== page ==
Tag Archives: Italian

Romolo Guerrieri – Liberi armati pericolosi AKA Young, Violent, Dangerous (1976)

Synopsis:
Paul, Joe and Louie go on a bloodthirsty and pointless crime spree, much to the dismay of Paul’s girlfriend (Eleonora Giorgi) and the local police commissioner (Tomas Milian) . The group starts by robbing a gas station where Paul guns down three people. They later rob a bank and a grocery store where Paul kills off an entire other gang that was helping him rob the place. It isn’t long before the entire police force is out to nab the 3 criminals, who pick up the girl and proceed to hightail it to the Swiss border. Read More »

Michael Haneke – Così fan tutte (2013)

Quote:
Who loves whom in Così fan tutte, Mozart’s and Da Ponte’s cruelly comic reflection on desire, fidelity and betrayal? Or have the confusions to which the main characters subject one another ensured that in spite of the heartfelt love duets and superficially fleetfooted comedy nothing will work any longer and that a sense of emotional erosion has replaced true feelings? Così fan tutte is a timeless work full of questions that affect us all. The Academy Award-winning director Michael Haneke once said that he was merely being precise and did not want to distort reality. Read More »

Cecilia Mangini – La Canta delle marane AKA Le Chant des fosses (1961)

A short film between fiction and documentary by long-time director Cecilia Mangini (still alive today) and written by Pier Paolo Pasolini. An unknown masterpiece.

Par une chaude journée d’été, une bande de garçons de la banlieue de Rome jouent et rient dans une des nombreuses rivières qui entourent la ville. La caméra les scrute, les approche, révèle les gestes et les regards, et les enveloppe d’une sorte de danse visuelle, tandis que les mots du commentaire – confié à la sensibilité poétique de Pier Paolo Pasolini – racontent les histoires, les désirs, les rêves, l’avenir Read More »

Marco Bellocchio – I pugni in tasca AKA Fists in the Pocket (1965)

Quote:
Tormented by twisted desires, a young man takes drastic measures to rid his grotesquely dysfunctional family of its various afflictions in this astonishing 1965 debut from Marco Bellocchio. Charged by a coolly assured style, shocking perversity, and savage gallows humor, Fists in the Pocket (I pugni in tasca) was a gleaming ice pick in the eye of bourgeois family values and Catholic morality, a truly unique work that continues to rank as one of the great achievements of Italian cinema. Read More »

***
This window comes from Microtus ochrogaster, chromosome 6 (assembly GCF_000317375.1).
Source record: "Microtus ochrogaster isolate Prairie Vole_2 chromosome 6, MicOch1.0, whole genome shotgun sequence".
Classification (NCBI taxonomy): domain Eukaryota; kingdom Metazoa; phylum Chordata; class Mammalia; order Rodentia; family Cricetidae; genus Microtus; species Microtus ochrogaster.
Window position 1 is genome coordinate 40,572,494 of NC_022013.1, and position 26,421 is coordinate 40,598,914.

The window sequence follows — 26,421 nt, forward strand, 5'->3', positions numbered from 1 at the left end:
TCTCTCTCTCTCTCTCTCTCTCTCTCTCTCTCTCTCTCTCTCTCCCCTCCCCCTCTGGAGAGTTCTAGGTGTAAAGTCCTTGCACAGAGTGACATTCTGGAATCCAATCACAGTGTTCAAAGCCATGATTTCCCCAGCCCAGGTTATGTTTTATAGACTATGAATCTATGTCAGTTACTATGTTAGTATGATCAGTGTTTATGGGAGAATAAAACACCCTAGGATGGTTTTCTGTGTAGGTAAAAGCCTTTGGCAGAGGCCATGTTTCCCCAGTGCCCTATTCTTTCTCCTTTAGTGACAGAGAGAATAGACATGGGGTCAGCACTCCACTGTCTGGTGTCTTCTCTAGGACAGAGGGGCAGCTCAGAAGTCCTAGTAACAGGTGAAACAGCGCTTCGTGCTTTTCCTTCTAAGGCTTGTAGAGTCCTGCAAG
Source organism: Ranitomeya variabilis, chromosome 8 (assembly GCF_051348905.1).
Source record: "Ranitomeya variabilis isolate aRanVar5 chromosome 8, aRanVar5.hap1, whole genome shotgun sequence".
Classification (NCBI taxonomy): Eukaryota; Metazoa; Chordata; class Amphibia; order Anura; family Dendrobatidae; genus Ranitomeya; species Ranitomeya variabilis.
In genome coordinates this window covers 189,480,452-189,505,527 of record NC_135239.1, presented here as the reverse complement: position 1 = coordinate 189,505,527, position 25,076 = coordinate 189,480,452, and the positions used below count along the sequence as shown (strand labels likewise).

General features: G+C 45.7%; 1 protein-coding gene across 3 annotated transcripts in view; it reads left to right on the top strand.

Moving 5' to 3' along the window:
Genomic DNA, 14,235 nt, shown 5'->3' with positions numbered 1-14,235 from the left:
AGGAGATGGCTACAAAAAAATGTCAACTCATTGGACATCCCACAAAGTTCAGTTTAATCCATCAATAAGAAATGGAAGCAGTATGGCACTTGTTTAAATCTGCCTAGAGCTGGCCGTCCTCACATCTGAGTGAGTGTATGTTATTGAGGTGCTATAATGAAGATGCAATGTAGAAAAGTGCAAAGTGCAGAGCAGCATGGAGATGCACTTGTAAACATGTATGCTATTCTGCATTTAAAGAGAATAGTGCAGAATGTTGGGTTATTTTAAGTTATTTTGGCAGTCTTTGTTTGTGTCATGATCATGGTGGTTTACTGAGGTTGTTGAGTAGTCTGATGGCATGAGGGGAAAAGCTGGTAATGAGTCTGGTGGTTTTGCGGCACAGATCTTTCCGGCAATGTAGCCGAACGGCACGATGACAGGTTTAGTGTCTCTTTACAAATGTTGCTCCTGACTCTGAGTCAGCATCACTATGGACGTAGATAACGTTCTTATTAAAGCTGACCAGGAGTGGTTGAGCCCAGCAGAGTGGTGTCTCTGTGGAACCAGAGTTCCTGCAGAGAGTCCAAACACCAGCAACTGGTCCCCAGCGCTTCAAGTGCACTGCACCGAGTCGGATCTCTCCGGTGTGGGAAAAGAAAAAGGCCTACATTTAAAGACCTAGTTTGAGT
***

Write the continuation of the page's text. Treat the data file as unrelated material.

Dino Risi – Sesso e volentieri (1982)

Director Dino Risi helmed this episodic Italian erotic comedy. The main point of interest in this one is the incredible cast of Eurosploitation starlets in various stages of undress: Laura Antonelli, Gloria Guida and Margaret Lee, with Johnny Dorelli in all ten of the episodes.
Most definitely, not Risi’s best film, but still Risi. Read More »

Mario Caiano – …a tutte le auto della polizia aka Calling All Police Cars (1975)

Synopsis:
At the core of Without Trace is a story about a young girl who is the daughter a prominent doctor. When the girl goes missing her father gets the police to jump into action because of his class status / wealth. Early on this provides one in the story this provides one of the many intricate back stories. There is a loose cannon detective who takes offense to the fact that the police bend over backwards when someone of wealth is involved and drag their feet when it is someone from a poverty background. Things quickly change when the young girls body is discovered and this detective become more sympathetic towards her. Read More »

Federico Fellini – Otto e mezzo AKA 8½ [+commentary] (1963)

Quote:

8 1/2 weaves fluidly through the visually intoxicating landscape of Federico Fellini’s subconscious, seemingly to seek inspiration and validation for his life and work. In an opening scene that symbolizes much of Fellini’s films, a suffocating man, trapped inside his car, inexplicably begins to float into the skies, only to be abruptly tugged back to the ground. But it is also an indelible image that shatters any preconceived illusion of “typical” elements in a Fellini film. The film, 8 1/2, literally marks Fellini’s work on 8 1/2 feature films (the “1/2” derived from collaborative direction films), and proves to be a transitional film in his artistic career. Read More »